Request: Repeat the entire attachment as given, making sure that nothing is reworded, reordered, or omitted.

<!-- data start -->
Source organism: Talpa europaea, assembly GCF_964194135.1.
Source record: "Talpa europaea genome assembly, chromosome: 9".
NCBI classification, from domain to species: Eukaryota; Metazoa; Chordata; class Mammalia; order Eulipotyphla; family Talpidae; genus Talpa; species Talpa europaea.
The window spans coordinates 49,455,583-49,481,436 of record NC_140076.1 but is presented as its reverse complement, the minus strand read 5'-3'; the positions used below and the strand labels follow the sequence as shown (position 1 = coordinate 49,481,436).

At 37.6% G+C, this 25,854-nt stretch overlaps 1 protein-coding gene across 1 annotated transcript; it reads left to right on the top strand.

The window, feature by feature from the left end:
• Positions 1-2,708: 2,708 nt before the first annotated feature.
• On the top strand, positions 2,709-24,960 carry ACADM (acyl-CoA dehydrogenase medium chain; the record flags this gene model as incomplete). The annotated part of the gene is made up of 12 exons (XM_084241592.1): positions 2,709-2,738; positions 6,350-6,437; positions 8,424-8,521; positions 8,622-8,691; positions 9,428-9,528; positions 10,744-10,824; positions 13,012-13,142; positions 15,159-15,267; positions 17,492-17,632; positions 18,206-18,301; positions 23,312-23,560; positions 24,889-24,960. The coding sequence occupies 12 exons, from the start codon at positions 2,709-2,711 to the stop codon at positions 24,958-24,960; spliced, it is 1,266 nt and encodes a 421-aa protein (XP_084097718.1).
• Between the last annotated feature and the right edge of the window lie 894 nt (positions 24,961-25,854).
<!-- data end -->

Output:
Source organism: Talpa europaea, assembly GCF_964194135.1.
Source record: "Talpa europaea genome assembly, chromosome: 9".
NCBI classification, from domain to species: Eukaryota; Metazoa; Chordata; class Mammalia; order Eulipotyphla; family Talpidae; genus Talpa; species Talpa europaea.
The window spans coordinates 49,455,583-49,481,436 of record NC_140076.1 but is presented as its reverse complement, the minus strand read 5'-3'; the positions used below and the strand labels follow the sequence as shown (position 1 = coordinate 49,481,436).

At 37.6% G+C, this 25,854-nt stretch overlaps 1 protein-coding gene across 1 annotated transcript; it reads left to right on the top strand.

The window, feature by feature from the left end:
• Positions 1-2,708: 2,708 nt before the first annotated feature.
• On the top strand, positions 2,709-24,960 carry ACADM (acyl-CoA dehydrogenase medium chain; the record flags this gene model as incomplete). The annotated part of the gene is made up of 12 exons (XM_084241592.1): positions 2,709-2,738; positions 6,350-6,437; positions 8,424-8,521; positions 8,622-8,691; positions 9,428-9,528; positions 10,744-10,824; positions 13,012-13,142; positions 15,159-15,267; positions 17,492-17,632; positions 18,206-18,301; positions 23,312-23,560; positions 24,889-24,960. The coding sequence occupies 12 exons, from the start codon at positions 2,709-2,711 to the stop codon at positions 24,958-24,960; spliced, it is 1,266 nt and encodes a 421-aa protein (XP_084097718.1).
• Between the last annotated feature and the right edge of the window lie 894 nt (positions 24,961-25,854).